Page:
I just transferred the timer from main to my MainUI class, the reason why it was at main was because I've always thought that main holds the stuff that needs to be executed or where you process data, until recently I discovered that it should only be used to display the GUI.

I wished someone pointed this out earlier so that I wouldn't have wasted this much time on it.

Though if you feel that it still needs improvement feel free to say so as I might have done something which is not considered a good practice.


 
Campbell Ritchie
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rodolfo tuble wrote:. . .
I'm that desperate as I am already cracking my head with this problem, I want to clarify that I have just started with java again and I still don't remember everything from before, so in short I forgot.
In which case take it easy. You have asked for help and been given it.
What do you mean by classes that are not part of the JDK?
Classes not to be found in the standard Java® API documentation. Classes you have written yourself.
Also is SSCCE to post a summary of your code? . . .
No. Look it up here.
p.s I am new here and to reply to a post do I really need to use quote? as it would make my reply look longer that usual or am I allowed to delete them?

Thank you
I think you should only quote small parts of the previous post which you are answering, not the whole post. You can delete parts of your post before it is posted but not after it has a reply.

And welcome to the Ranch
 
Campbell Ritchie
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rodolfo tuble wrote:. . .
I'll just continue using full quote
Please don't.
, ooh so that's what SCCE meant. Okay let me post it differently, also I was able to solve it.
. . .
That does not look like an SSCCE to me.
 
rodolfo tuble
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Campbell Ritchie wrote:That does not look like an SSCCE to me.


Okay I won't quote everything,

I thought that SSCCE is your code that is simplified and can be compiled, so I left the UI part intact, well most of those are the code netbeans created for the UI.
 
Rob Camick
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I just transferred the timer from main to my MainUI class, the reason why it was at main was because I've always thought that main holds the stuff that needs to be executed or where you process data, until recently I discovered that it should only be used to display the GUI.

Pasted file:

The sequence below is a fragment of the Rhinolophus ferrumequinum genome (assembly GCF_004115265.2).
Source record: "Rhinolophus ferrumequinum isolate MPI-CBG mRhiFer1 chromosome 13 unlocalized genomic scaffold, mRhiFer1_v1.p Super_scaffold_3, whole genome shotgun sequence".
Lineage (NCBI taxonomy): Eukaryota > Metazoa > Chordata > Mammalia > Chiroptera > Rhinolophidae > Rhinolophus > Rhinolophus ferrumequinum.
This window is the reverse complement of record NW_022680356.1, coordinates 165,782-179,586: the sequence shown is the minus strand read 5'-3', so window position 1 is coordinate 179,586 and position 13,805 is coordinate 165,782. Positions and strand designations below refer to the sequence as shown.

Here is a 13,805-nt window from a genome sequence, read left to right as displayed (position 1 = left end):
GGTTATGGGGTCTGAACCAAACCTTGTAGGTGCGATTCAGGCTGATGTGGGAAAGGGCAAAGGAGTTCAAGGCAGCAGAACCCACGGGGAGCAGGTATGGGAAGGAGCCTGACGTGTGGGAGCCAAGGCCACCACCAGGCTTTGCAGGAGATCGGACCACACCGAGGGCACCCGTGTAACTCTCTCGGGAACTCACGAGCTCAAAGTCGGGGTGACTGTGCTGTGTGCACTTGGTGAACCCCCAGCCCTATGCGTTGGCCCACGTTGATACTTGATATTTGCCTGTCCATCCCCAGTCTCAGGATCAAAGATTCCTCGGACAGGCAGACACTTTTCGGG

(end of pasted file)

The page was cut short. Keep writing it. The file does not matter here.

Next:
I wished someone pointed this out earlier so that I wouldn't have wasted this much time on it.


I did suggest that several times both in this posting and your other posting. I suggest to get rid of the static code and just start the Timer in the constructor.

ooh so that's what SCCE meant. Okay let me post it differently, also I was able to solve it.


Yes, that is why you were given a link. The point of a SSCCE is to realize what is relevant to the stated problem (in this case swapping panels). By simplifying the problem you often solve the problem and if you don't you have code to post in the forum.

if you feel that it still needs improvement feel free to say so


Yes, most of the code is IDE generated which is why we don't like all the code. Again, you can't see the important code when it is hidden by the generated code. You could have manually create a frame with a panel in about 10 lines of code.

Also, the code still doesn't demonstrate your problem of swapping panels based on data. For example as I suggested your could generate a random number (to represent your card reader data) and then do processing based on the random value. Once you get the basic approach working your replace the random data with actual data and it should still work.
 
rodolfo tuble
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Rob Camick wrote:I did suggest that several times both in this posting and your other posting. I suggest to get rid of the static code and just start the Timer in the constructor.


I'm sorry as I didn't understand what it meant by then, and I did not really knew you could do that, as I've also said I've always taught of the main to hold to processing. Which is big mistake in my part and I apologise for it, Also, what do you mean when you say constructor in Java?


Yes, most of the code is IDE generated which is why we don't like all the code. Again, you can't see the important code when it is hidden by the generated code. You could have manually create a frame with a panel in about 10 lines of code.


Does hardcoding the UI offers the same ease when using a GUI builder where you can specify the properties easily, It is true that a bunch of these are wasted code it's just that I'm used to using netbeans. I would try hardcoding the UI to give it a shot, Do you know of any easily understood tutorials that offer rich examples. It would be greatly appreciated. thank you
 
Rob Camick
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Do you know of any easily understood tutorials that offer rich examples.


I have referred you to the Swing tutorial several times in my answer. The reason refer to the tutorial rather than give specific code is to force you to read the tutorial and then hopefully look at the table of contents for all the other basics of Swing. You should keep the tutorial link handy.